Why physical & mental fitness are the best ‘fertilisers’ for growing resilience
Whether you take a relaxing stroll through your nearby park with your family or whether you sit down with your friends for a cup of coffee on a Sunday afternoon, you can be pretty sure that you will overhear at least a few very similar conversations related to people’s feeling of stress, pressure and perceived lack of coping skills.
“you have no idea how stressful that felt” or : “I feel exhausted – it has been a really pressurizing time at home and at the office over the past months” or “I haven’t been able to exercise the way I usually do nor getting enough sleep due to the ongoing changes, office politics and workload that has been going on for the past months”.
There is the ‘perceived everyday pressure’ whether at work or in private life. But there is also more situational or contextual type stress adding to the equation. For example, how many of us have either personally experienced aviophobia (fear of flying) when travelling by air or know of someone close who does suffer from it (myself included)?
Stress can take so many different shapes and forms that it would be difficult to list them all here.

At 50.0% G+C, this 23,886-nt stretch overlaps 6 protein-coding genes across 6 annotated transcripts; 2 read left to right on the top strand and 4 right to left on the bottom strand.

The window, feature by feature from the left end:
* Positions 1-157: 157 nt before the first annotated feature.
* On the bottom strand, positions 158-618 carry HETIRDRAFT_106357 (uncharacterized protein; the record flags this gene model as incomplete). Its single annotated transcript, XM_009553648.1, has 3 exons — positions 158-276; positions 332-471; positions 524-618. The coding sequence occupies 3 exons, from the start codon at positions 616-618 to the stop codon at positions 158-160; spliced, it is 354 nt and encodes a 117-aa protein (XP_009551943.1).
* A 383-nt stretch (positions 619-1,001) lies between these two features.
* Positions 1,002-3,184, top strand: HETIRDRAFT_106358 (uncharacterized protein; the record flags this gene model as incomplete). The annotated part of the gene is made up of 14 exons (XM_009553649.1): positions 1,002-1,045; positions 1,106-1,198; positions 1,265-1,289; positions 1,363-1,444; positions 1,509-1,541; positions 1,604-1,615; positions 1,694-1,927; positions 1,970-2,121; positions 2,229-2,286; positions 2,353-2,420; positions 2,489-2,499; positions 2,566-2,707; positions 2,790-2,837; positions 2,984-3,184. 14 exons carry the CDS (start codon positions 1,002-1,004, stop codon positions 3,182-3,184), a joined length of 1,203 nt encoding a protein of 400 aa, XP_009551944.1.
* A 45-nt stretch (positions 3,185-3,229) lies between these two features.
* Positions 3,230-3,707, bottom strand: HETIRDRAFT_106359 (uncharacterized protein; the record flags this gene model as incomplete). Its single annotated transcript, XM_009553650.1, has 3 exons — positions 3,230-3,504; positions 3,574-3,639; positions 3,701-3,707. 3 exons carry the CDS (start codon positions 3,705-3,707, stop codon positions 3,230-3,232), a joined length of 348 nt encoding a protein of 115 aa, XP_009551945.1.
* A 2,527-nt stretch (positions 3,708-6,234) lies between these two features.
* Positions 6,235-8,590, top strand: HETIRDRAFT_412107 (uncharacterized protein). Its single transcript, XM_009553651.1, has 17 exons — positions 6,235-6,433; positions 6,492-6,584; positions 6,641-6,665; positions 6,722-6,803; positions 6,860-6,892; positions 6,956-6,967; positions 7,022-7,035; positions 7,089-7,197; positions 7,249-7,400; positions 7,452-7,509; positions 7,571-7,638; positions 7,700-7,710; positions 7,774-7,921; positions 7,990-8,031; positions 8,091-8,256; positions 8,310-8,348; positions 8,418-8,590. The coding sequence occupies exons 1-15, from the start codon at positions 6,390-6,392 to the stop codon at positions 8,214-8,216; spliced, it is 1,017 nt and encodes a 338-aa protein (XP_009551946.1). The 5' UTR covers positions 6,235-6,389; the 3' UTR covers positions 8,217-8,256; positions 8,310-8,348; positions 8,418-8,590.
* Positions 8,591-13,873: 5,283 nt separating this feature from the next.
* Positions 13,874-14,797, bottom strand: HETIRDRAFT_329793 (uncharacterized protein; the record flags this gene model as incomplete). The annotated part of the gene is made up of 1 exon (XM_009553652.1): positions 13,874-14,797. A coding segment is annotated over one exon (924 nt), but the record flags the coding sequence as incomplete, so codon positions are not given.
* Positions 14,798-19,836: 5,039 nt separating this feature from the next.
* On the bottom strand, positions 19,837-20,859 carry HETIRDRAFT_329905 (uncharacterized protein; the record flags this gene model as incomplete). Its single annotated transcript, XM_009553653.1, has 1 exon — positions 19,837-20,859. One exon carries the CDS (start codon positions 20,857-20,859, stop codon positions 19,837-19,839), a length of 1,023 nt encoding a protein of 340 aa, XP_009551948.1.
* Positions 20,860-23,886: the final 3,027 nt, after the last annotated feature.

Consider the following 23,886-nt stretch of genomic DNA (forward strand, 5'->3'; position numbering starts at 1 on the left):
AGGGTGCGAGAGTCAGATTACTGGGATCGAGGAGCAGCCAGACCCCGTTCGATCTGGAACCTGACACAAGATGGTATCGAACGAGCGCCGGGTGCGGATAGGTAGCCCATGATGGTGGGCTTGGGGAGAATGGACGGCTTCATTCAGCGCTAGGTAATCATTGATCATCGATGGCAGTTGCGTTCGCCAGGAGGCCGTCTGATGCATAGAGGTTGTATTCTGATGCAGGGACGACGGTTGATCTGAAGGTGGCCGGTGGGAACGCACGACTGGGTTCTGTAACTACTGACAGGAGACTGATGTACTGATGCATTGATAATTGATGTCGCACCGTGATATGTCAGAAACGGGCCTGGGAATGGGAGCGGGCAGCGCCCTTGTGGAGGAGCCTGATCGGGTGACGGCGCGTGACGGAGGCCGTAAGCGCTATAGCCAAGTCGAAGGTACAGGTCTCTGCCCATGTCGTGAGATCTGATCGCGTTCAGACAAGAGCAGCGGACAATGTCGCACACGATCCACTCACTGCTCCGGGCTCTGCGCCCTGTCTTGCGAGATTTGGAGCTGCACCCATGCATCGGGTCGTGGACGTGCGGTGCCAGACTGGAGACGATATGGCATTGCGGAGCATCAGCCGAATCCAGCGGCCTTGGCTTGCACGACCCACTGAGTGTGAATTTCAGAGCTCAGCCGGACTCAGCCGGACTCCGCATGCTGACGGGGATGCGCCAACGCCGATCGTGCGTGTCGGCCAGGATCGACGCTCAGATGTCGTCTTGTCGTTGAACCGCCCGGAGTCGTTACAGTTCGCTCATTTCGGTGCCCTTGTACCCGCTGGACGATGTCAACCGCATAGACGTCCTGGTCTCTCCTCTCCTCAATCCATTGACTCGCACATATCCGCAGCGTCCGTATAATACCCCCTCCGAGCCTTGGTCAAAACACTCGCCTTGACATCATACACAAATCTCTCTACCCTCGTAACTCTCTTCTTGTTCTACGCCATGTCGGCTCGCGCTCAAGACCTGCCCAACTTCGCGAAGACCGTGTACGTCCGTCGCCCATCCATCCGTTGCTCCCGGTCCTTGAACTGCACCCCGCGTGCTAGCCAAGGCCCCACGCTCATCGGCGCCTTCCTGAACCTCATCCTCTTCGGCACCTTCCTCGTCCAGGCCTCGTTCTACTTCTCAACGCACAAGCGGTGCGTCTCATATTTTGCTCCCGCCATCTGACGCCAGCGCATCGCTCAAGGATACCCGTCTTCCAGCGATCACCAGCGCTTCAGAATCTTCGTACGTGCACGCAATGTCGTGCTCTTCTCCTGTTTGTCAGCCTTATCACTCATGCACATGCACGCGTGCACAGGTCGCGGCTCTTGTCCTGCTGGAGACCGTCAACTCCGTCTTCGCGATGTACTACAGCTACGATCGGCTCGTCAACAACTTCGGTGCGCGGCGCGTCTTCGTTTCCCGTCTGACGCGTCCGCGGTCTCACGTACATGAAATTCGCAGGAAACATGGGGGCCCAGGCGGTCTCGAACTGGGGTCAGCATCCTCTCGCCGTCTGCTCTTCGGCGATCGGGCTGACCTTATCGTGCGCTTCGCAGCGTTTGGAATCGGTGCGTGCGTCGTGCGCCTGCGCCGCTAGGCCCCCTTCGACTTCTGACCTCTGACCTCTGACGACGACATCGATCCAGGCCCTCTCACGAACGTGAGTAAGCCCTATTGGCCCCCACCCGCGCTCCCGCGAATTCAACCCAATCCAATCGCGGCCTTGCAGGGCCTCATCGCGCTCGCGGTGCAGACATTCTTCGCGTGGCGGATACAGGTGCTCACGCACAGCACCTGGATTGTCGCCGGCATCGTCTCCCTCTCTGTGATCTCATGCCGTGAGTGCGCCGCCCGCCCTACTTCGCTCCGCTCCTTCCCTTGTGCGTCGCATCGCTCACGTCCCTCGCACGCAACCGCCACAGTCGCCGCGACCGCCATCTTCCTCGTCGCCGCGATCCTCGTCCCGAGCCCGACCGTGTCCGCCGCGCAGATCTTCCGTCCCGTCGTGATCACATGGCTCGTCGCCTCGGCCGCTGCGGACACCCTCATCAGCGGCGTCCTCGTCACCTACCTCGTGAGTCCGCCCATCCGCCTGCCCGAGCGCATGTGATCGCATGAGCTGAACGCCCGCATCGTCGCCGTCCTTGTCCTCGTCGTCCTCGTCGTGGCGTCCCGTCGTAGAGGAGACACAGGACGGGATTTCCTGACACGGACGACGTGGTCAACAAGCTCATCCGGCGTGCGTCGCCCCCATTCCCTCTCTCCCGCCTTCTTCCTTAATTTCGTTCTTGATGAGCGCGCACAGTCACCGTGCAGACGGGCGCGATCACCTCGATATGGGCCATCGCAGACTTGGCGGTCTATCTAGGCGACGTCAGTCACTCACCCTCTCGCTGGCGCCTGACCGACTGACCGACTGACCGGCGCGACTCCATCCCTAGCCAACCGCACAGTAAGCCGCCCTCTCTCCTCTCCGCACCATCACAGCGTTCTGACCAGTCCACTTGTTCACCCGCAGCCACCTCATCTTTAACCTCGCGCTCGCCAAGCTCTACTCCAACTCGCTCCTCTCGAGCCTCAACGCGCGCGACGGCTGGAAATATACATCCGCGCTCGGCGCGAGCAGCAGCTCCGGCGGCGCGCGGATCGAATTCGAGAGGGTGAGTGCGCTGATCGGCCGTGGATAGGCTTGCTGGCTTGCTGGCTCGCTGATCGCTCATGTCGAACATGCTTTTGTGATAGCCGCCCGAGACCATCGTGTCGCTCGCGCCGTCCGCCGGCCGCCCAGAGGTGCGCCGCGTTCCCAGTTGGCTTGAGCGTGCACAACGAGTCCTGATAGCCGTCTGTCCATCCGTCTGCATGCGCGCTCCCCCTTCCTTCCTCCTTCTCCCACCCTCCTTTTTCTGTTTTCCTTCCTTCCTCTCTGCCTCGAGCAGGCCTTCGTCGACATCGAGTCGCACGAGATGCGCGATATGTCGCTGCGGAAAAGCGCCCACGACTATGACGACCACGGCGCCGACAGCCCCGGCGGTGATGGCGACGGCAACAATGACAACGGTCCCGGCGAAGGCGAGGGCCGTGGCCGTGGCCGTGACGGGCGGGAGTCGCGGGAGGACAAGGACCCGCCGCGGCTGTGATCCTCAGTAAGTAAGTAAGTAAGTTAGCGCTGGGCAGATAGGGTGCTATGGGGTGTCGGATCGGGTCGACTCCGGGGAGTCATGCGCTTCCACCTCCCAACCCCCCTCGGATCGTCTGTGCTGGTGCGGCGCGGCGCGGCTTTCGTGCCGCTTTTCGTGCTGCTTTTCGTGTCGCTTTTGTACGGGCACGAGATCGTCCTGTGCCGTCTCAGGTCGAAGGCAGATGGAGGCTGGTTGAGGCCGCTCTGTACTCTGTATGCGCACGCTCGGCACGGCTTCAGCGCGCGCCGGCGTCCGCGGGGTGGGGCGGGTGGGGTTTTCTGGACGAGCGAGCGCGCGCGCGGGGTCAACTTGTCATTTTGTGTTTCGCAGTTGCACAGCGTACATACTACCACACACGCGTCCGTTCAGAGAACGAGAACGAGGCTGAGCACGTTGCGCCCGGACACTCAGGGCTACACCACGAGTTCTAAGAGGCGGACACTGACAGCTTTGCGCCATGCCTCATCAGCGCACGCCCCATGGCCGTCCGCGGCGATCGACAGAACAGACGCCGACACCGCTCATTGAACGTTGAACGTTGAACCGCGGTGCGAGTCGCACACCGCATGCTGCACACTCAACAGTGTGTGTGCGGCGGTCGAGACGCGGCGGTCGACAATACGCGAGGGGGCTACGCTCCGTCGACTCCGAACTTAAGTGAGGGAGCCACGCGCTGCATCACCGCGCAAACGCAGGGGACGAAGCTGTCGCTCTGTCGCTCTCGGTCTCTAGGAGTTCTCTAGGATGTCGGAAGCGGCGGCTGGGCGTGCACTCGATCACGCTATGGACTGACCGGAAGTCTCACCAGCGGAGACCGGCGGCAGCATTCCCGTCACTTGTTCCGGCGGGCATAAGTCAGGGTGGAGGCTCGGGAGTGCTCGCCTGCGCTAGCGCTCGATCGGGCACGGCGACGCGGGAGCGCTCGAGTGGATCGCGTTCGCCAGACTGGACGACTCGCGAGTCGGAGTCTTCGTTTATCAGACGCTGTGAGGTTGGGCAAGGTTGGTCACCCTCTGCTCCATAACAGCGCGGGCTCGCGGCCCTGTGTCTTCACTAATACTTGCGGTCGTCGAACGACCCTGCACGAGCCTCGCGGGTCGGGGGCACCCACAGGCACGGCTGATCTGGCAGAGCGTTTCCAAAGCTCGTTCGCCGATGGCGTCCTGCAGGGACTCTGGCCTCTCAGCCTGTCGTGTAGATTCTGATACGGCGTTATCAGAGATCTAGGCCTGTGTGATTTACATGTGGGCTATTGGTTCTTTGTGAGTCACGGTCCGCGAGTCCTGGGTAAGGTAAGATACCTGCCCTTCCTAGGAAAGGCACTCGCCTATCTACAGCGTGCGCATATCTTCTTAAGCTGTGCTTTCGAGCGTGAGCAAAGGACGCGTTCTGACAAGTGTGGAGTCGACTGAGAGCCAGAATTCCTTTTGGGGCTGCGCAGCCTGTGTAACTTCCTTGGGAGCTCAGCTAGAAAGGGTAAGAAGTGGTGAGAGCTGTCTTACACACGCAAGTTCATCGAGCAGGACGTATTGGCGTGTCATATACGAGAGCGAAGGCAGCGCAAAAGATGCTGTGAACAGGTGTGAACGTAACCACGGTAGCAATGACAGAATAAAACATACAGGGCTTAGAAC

The feeling of ‘stress’ and pressure has been around since the origin of our existence. As we know, we are partly wired that way to be ready to fight or flight in face of ‘danger’. However, when our bodies, minds and hearts ‘perceive’ ongoing ‘danger’ (pressure) it poses a threat to our mental, emotional and physical well-being.
Much has been said, written and researched about resilience over the past years. As our understanding of the human mind and psyche progresses with the latest findings in neuroscience and applied psychology so does the topic of resilience.
For the sake of this short blog let us define Resilience as 'the ability to cope, withstand, recover, and grow in the face of stressors and changing demands' (Patricia A Deuster & Marni N Silverman, 2015).
Stressors are external stress factors (or adversity) that can become triggers for what each of us perceives as stressful.
The more science starts to understand and to share with the wider public related to the neuro functioning of the brain, the more it appears, that not only is the way we cope with adversity quite unique to each of us but so are those triggers and factors, which we ‘perceive’ as stressful and pressurizing.
Is it possible that we thought we had uncovered ‘the mystery’ of resilience and indeed the more we discover the less simple it actually turns out to be? I guess it’s a bit like ‘good old Confucius’ used to state: “The more we know the less we understand”
Why is it that some individuals are able to thrive under ‘adverse conditions’ and turn these challenges as opportunities to be ‘conquered’ and other people are very negatively affected by the same events/situations to the point of getting mentally, emotionally or physically ill?